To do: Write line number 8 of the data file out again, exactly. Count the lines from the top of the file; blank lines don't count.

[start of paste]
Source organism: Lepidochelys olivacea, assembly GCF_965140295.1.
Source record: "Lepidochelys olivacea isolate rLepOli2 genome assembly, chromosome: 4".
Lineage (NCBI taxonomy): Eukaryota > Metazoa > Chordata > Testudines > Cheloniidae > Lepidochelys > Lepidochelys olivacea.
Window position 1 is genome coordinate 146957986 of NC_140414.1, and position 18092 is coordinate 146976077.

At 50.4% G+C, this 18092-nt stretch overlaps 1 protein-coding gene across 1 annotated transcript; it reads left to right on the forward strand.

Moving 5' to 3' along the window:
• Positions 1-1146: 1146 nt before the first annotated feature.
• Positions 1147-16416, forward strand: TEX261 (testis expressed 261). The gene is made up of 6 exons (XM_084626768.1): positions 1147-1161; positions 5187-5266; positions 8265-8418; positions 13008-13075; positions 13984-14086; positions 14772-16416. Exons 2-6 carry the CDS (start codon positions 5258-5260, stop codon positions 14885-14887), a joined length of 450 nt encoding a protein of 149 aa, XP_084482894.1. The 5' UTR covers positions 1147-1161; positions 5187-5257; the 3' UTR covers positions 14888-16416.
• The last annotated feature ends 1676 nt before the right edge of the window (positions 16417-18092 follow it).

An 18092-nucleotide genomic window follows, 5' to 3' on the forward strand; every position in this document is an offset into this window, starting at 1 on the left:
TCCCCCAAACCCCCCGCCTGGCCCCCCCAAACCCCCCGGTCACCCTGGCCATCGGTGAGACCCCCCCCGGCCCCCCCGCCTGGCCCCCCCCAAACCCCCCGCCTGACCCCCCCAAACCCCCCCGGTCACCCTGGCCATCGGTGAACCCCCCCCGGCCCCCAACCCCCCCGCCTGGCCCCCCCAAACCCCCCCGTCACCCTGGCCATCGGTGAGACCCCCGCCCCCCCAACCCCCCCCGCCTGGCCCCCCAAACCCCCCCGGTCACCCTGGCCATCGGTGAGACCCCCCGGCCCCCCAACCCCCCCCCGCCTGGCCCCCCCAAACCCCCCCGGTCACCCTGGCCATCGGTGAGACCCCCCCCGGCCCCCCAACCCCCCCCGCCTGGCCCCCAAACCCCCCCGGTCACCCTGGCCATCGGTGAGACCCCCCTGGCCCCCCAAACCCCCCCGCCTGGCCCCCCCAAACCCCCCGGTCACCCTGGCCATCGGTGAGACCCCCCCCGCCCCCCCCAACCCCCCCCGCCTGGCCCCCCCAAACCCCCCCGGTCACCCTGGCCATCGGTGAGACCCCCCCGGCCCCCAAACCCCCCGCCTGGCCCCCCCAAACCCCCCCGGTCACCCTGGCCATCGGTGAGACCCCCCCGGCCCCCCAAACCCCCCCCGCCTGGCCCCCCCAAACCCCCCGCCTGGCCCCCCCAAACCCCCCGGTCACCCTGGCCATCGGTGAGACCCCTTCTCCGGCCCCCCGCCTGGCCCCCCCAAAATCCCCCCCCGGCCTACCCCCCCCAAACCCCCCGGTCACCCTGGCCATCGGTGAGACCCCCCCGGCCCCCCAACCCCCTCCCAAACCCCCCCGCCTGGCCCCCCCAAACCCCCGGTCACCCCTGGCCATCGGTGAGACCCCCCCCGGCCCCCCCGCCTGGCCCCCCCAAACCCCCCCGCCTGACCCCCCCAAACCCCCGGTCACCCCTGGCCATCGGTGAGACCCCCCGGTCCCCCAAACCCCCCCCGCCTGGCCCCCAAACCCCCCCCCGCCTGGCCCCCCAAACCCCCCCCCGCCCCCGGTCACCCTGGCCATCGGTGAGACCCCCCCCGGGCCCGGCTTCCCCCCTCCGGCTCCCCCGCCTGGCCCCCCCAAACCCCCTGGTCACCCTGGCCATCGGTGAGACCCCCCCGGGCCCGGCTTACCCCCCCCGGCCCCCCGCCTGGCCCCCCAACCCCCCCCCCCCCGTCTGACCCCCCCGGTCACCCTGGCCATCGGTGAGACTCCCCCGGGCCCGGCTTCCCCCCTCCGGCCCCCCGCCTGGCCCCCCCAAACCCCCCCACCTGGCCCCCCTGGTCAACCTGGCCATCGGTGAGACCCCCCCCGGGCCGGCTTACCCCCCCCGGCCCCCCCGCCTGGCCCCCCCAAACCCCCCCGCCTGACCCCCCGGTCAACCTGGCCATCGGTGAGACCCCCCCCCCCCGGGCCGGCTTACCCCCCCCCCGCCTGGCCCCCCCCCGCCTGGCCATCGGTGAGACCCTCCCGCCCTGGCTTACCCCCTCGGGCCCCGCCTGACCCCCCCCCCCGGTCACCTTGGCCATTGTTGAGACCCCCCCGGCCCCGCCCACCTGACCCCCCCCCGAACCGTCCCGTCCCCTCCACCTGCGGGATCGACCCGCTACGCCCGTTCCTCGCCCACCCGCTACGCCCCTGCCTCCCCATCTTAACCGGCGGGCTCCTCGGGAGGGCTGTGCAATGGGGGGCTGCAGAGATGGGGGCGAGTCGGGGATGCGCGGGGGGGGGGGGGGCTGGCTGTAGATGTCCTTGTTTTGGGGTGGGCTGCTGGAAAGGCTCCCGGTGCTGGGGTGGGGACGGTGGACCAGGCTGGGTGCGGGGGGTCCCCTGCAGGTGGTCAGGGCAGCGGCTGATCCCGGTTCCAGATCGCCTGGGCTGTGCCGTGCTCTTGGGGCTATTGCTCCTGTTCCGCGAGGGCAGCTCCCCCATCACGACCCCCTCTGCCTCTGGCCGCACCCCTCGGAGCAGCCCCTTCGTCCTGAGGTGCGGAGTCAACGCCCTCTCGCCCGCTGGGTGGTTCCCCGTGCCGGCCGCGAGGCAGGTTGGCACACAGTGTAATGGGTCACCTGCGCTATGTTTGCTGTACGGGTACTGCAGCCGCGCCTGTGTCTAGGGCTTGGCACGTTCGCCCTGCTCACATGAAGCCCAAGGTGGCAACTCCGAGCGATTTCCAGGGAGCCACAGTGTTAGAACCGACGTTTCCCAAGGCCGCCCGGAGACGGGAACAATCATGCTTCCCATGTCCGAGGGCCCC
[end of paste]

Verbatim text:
• Positions 1147-16416, forward strand: TEX261 (testis expressed 261). The gene is made up of 6 exons (XM_084626768.1): positions 1147-1161; positions 5187-5266; positions 8265-8418; positions 13008-13075; positions 13984-14086; positions 14772-16416. Exons 2-6 carry the CDS (start codon positions 5258-5260, stop codon positions 14885-14887), a joined length of 450 nt encoding a protein of 149 aa, XP_084482894.1. The 5' UTR covers positions 1147-1161; positions 5187-5257; the 3' UTR covers positions 14888-16416.